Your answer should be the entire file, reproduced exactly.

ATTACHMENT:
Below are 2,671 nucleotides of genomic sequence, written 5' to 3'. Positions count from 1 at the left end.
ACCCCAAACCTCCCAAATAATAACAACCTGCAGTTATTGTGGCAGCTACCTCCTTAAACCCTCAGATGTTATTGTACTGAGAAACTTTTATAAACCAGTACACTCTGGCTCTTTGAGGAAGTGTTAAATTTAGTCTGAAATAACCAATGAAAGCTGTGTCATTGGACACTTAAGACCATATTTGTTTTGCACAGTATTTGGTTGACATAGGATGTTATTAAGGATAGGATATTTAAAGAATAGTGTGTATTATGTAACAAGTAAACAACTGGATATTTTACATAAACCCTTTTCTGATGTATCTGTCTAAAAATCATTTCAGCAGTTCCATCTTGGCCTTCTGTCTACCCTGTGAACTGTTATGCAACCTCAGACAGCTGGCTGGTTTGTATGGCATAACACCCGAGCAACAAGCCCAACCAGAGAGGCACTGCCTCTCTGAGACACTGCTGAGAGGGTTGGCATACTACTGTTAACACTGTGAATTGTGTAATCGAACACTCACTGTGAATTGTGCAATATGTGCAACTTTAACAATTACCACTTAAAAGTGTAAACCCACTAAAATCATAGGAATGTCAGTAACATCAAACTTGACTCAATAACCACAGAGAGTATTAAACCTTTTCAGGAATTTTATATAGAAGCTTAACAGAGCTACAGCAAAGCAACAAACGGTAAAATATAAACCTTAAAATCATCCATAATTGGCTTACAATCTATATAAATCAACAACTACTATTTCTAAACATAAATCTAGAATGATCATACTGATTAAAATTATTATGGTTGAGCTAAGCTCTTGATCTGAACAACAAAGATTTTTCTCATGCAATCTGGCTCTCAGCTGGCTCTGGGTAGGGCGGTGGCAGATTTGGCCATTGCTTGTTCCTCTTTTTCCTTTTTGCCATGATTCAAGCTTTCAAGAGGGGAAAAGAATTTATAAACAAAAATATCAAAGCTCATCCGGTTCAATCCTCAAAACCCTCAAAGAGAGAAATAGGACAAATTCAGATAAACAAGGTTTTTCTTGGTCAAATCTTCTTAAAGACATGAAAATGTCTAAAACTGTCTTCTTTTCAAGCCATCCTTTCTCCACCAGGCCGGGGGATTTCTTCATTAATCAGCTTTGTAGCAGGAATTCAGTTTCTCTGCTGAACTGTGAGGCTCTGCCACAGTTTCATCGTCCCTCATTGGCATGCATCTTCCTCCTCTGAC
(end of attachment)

Below are 2,671 nucleotides of genomic sequence, written 5' to 3'. Positions count from 1 at the left end.
ACCCCAAACCTCCCAAATAATAACAACCTGCAGTTATTGTGGCAGCTACCTCCTTAAACCCTCAGATGTTATTGTACTGAGAAACTTTTATAAACCAGTACACTCTGGCTCTTTGAGGAAGTGTTAAATTTAGTCTGAAATAACCAATGAAAGCTGTGTCATTGGACACTTAAGACCATATTTGTTTTGCACAGTATTTGGTTGACATAGGATGTTATTAAGGATAGGATATTTAAAGAATAGTGTGTATTATGTAACAAGTAAACAACTGGATATTTTACATAAACCCTTTTCTGATGTATCTGTCTAAAAATCATTTCAGCAGTTCCATCTTGGCCTTCTGTCTACCCTGTGAACTGTTATGCAACCTCAGACAGCTGGCTGGTTTGTATGGCATAACACCCGAGCAACAAGCCCAACCAGAGAGGCACTGCCTCTCTGAGACACTGCTGAGAGGGTTGGCATACTACTGTTAACACTGTGAATTGTGTAATCGAACACTCACTGTGAATTGTGCAATATGTGCAACTTTAACAATTACCACTTAAAAGTGTAAACCCACTAAAATCATAGGAATGTCAGTAACATCAAACTTGACTCAATAACCACAGAGAGTATTAAACCTTTTCAGGAATTTTATATAGAAGCTTAACAGAGCTACAGCAAAGCAACAAACGGTAAAATATAAACCTTAAAATCATCCATAATTGGCTTACAATCTATATAAATCAACAACTACTATTTCTAAACATAAATCTAGAATGATCATACTGATTAAAATTATTATGGTTGAGCTAAGCTCTTGATCTGAACAACAAAGATTTTTCTCATGCAATCTGGCTCTCAGCTGGCTCTGGGTAGGGCGGTGGCAGATTTGGCCATTGCTTGTTCCTCTTTTTCCTTTTTGCCATGATTCAAGCTTTCAAGAGGGGAAAAGAATTTATAAACAAAAATATCAAAGCTCATCCGGTTCAATCCTCAAAACCCTCAAAGAGAGAAATAGGACAAATTCAGATAAACAAGGTTTTTCTTGGTCAAATCTTCTTAAAGACATGAAAATGTCTAAAACTGTCTTCTTTTCAAGCCATCCTTTCTCCACCAGGCCGGGGGATTTCTTCATTAATCAGCTTTGTAGCAGGAATTCAGTTTCTCTGCTGAACTGTGAGGCTCTGCCACAGTTTCATCGTCCCTCATTGGCATGCATCTTCCTCCTCTGAC